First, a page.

While our customers are wholesalers, Packard knows that you, the contractor, have a choice. You are often presented with many buying options, and being well-informed about your purchase can help make your job easier and more successful.
This is why we have dedicated a section of our site for contractors. In this section, you will find helpful product tips, tools and some clips from our training classes. We’ve also provided a distributor locator so you can find the nearest wholesaler who can give you access to Packard products.
For proper operation, the thermostatic expansion valve must be installed properly!
The thermostatic expansion valve (TXV) is a metering device that controls the flow of refrigerant in the refrigeration or A/C system. Its purpose is to see that the proper amount of refrigerant is present based on the demand upon the system. When properly installed, the TXV assures that superheat is present in the system. This results in the refrigerant returning to the compressor through the suction line being in a vapor state. If the refrigerant returning to the compressor is in a liquid state, rather than a vapor, compressor failure can occur.
Among the key components of the TXV are the valve body and a sensing bulb connected by a capillary tube. The valve body is installed to the liquid line before the entrance to the evaporator coil. At the top of the valve body is a valve head. The valve head, capillary tube, and sensing bulb contain a refrigerant, which is charged during the TXV manufacturing process. The bulb senses the temperature of the refrigerant at the point where it is attached.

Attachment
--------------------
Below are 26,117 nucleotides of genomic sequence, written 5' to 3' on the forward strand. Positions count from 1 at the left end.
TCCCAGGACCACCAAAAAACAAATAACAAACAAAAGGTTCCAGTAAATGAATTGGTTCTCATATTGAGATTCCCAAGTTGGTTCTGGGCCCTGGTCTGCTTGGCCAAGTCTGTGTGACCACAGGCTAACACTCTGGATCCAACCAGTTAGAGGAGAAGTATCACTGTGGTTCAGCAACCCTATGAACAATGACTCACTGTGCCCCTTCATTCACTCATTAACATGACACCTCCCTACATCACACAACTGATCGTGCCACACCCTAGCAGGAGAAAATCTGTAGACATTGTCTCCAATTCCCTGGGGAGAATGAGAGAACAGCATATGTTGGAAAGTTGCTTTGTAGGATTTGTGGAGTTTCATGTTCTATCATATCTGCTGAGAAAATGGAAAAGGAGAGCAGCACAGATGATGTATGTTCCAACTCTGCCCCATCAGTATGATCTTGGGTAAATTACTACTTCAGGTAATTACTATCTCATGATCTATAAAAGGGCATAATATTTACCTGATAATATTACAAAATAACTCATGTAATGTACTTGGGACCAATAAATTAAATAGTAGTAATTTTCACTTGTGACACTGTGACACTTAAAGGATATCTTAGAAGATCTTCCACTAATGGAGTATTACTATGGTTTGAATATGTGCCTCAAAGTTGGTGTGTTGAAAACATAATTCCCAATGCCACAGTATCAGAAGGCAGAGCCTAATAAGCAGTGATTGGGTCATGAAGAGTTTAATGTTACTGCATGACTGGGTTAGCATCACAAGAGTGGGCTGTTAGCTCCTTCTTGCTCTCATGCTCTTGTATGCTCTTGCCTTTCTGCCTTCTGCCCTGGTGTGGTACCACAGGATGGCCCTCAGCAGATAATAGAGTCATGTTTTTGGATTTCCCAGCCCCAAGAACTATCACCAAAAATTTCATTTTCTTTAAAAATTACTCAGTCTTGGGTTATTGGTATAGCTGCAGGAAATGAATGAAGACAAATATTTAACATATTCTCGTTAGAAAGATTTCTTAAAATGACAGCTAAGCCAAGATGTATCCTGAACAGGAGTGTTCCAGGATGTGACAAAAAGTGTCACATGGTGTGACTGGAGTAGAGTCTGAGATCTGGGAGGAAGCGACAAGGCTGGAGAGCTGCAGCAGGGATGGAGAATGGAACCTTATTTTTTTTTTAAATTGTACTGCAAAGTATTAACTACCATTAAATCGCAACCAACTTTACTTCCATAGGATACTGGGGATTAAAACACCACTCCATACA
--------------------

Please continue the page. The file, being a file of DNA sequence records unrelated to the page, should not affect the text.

The sensing bulb is mounted horizontally to the suction line after the exit from the evaporator coil. The bulb should not be mounted at the bottom of the line. This is to avoid an inaccurate reading of the temperature of the refrigerant because of the presence of oil in the bottom of the line. If it is not possible to mount the bulb horizontally, it can be mounted vertically, but the point where the capillary tube exits the bulb must be facing up. The bulb must be attached with a metal mounting strap to assure maximum contact between the bulb and the suction line, allowing for more accurate temperature readings. The bulb should then be entirely covered with insulating tape to avoid any influence of ambient temperature around the bulb.
The bulb senses the temperature of the refrigerant as it leaves the evaporator. Demand on the system will cause temperature changes of the refrigerant in the system. These changes in temperature will be sensed by the bulb. A temperature change sensed by the bulb will result in a temperature change to the refrigerant charge in the TXV. If demand for cooling is high, the temperature of the refrigerant charge increases in the TXV, and increased pressure in the valve body will occur. The TXV will release more refrigerant into the system. If demand for cooling is low, the temperature of the refrigerant charge decreases in the TXV, and decreased pressure in the valve body will result. The TXV will reduce the flow of refrigerant in the system.
The TXV is a remarkable device that can provide stable performance as conditions change. By following installation instructions precisely, it will provide years of trouble-free operation.
Packard has developed a complete HVACR critical components training program, which has received approval by North American Training Excellence (NATE) - the leading certification program for HVACR technician, and the only test approved by the entire industry. Below are some video excerpts from our instructor led training courses which we hold at Wholesaler locations nationwide.
|Let us Help|
|Service||800 – 334 – 1769|
|Local||770 – 427 – 5765|
|Fax||770 – 427 – 5140|